The governor’s recent veto retained language in the legislature’s budget bill that assumes $22.4 million in extra revenue for 2011 above the state’s official forecast. The Office of the State Budget Director’s second quarter report provided an interim estimate of an additional $54 million for Fiscal Year 2011 above the forecast.1  The surplus is expected based on larger-than-anticipated corporate income tax revenues (due to high corporate profits) and coal severance tax revenues.

But any potential surplus must be put into a broader context. Even if the extra money materializes, General Fund revenue for 2011 won’t surpass the amount collected in 2008. General Fund dollars in 2010, 2011 and 2012 are each $1.2 billion less than was expected in an August 2007 official state estimate (Figure 3).2

Figure 3

GF Revenue

Sources: Author’s calculation, Office of the State Budget Director

Lower than expected revenue is compounded by spending pressure due to greater eligibility, need and demand for a variety of state services and programs in the weak economy. For example, there are 91,300 more enrollees in Kentucky’s Medicaid program in June 2010 than there were in June 2006.3 And for 2012 there is no additional Recovery Act money, which played a major role in helping fill budget gaps over the years 2009 to 2011.4 Congress looks poised to enact federal budget cuts instead, which could cause additional harm to the economy.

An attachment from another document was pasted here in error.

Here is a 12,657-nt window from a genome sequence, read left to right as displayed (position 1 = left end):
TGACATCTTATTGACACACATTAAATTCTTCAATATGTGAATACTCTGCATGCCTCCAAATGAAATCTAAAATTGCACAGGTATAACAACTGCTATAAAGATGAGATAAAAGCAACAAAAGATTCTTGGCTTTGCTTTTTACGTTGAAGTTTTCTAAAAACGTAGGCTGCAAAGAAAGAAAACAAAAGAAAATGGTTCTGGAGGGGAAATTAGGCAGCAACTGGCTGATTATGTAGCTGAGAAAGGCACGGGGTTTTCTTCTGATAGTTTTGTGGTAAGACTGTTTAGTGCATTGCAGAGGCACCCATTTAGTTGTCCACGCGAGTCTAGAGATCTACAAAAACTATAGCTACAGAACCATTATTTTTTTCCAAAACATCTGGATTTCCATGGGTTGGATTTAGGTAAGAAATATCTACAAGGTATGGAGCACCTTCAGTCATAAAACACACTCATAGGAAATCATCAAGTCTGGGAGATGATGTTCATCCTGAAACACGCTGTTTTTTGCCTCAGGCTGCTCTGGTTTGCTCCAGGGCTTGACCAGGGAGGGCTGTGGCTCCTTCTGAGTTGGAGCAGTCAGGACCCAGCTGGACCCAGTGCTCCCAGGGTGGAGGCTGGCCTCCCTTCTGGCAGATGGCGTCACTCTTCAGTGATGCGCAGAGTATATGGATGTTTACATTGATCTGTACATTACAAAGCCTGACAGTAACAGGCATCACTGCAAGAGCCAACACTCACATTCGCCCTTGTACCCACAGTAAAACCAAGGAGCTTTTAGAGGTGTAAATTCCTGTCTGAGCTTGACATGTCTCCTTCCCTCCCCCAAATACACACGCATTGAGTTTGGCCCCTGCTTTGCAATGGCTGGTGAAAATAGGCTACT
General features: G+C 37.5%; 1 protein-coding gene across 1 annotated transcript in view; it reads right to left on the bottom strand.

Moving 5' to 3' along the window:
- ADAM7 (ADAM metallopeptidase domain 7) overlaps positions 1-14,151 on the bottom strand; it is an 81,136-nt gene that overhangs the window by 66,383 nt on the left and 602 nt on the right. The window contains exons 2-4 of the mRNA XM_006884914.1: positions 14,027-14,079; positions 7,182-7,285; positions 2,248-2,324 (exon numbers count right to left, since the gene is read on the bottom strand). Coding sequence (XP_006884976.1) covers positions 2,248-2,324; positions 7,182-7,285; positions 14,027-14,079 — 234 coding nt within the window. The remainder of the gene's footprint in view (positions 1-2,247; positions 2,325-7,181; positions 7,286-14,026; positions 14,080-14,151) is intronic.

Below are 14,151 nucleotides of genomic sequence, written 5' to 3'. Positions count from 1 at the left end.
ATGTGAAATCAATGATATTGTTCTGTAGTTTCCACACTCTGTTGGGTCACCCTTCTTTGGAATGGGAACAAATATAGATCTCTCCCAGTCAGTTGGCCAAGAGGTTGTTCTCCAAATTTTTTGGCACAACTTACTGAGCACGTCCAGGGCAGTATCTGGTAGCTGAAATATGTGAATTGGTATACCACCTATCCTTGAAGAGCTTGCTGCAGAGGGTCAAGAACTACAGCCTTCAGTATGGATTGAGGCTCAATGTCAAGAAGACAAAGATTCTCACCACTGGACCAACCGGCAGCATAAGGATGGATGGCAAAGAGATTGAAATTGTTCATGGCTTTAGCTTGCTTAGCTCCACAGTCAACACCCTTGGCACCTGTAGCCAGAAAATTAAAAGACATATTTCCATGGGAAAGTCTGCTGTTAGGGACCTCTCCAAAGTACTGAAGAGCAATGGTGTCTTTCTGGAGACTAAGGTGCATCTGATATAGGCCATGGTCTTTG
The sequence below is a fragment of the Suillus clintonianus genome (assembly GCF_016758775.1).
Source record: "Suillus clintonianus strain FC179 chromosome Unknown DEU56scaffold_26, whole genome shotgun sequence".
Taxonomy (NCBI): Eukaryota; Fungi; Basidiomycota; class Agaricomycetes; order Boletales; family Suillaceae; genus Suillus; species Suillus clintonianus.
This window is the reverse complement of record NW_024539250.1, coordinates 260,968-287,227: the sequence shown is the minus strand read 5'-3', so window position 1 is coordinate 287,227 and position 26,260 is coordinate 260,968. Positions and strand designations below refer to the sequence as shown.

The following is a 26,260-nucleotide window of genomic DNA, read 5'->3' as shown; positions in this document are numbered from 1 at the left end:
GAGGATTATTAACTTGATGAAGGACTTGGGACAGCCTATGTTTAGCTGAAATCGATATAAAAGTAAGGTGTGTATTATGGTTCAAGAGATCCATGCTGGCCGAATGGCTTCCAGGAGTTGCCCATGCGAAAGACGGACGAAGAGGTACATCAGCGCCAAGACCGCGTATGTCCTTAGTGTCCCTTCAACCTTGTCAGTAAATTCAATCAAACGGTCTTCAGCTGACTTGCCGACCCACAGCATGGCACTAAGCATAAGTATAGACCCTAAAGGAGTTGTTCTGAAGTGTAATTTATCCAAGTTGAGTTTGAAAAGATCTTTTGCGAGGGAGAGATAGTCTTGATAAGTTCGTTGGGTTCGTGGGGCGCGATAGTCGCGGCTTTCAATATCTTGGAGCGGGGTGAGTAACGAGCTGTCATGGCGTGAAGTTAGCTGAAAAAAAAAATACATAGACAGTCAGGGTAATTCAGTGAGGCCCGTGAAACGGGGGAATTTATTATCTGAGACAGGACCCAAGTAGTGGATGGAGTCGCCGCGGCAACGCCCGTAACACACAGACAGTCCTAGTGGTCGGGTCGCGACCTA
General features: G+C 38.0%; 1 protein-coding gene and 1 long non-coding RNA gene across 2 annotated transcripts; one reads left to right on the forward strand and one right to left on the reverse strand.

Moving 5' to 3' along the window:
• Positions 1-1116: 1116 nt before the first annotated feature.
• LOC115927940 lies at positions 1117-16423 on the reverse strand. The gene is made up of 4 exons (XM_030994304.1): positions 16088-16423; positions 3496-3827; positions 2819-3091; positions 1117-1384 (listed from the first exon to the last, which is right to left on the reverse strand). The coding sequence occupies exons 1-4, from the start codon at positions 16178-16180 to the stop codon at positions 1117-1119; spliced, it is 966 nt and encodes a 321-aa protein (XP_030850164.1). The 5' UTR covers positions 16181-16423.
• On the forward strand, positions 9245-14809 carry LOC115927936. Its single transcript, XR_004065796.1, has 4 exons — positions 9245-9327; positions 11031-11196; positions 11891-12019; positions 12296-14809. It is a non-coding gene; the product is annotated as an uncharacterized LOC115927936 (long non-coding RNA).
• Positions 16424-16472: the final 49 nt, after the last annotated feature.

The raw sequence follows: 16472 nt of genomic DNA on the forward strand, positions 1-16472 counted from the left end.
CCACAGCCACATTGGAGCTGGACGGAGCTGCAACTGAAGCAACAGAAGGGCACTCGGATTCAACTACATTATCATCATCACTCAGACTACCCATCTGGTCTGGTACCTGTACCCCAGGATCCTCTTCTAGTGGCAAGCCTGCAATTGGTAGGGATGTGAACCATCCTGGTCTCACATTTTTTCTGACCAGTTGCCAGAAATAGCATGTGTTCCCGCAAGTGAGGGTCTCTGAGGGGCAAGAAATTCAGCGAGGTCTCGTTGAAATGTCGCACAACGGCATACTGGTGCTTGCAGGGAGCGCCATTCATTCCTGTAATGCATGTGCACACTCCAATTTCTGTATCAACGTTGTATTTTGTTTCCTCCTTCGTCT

Looking forward

Difficult times are likely to continue in Kentucky for the foreseeable future. Federal leaders should be taking greater action to create faster job growth and a more robust recovery. State leaders should be taking a more balanced approach to ongoing budget challenges rather than narrowly and repeatedly cutting needed public services and investments. Kentucky needs better-funded public services in order to weather hard times, make the most positive contribution to economic recovery and prepare its workers and communities for growth when it returns.

Kentucky Recovery.pdf

The Kentucky Center for Economic Policy (KCEP) conducts research, analysis and education on important state fiscal and economic policy issues. KCEP seeks to create economic opportunity and improve the quality of life for all Kentuckians. Launched in 2011, the center receives support from foundation grants and individual donors and is an initiative of the Mountain Association for Community Economic Development (MACED).

  1. Office of the State Budget Director, “Quarterly Economic and Revenue Report: Second Quarter Fiscal Year 2011,” http://www.osbd.ky.gov/NR/rdonlyres/7CD70E7E-1FEF-4A32-BF17-D8208D132389/0/1101_2ndtQtrRpt2011.pdf.
  2. 2011 and 2012 revenues are the official estimates of the December 2009 Consensus Forecasting Group as adjusted by the 2010 Special Session of the General Assembly.
  3. Kaiser Foundation State Health Facts.org, “Monthly Medicaid Enrollment,” http://www.statehealthfacts.org/comparetable.jsp?ind=774&cat=4&sub=52&yr=1&typ=1.
  4. Jason Bailey, “End of Recovery Act Funds Could Mean Serious Budget Challenge for Kentucky,” Kentucky Center for Economic Policy, January 10, 2011, http://www.kypolicy.org/recovery_act.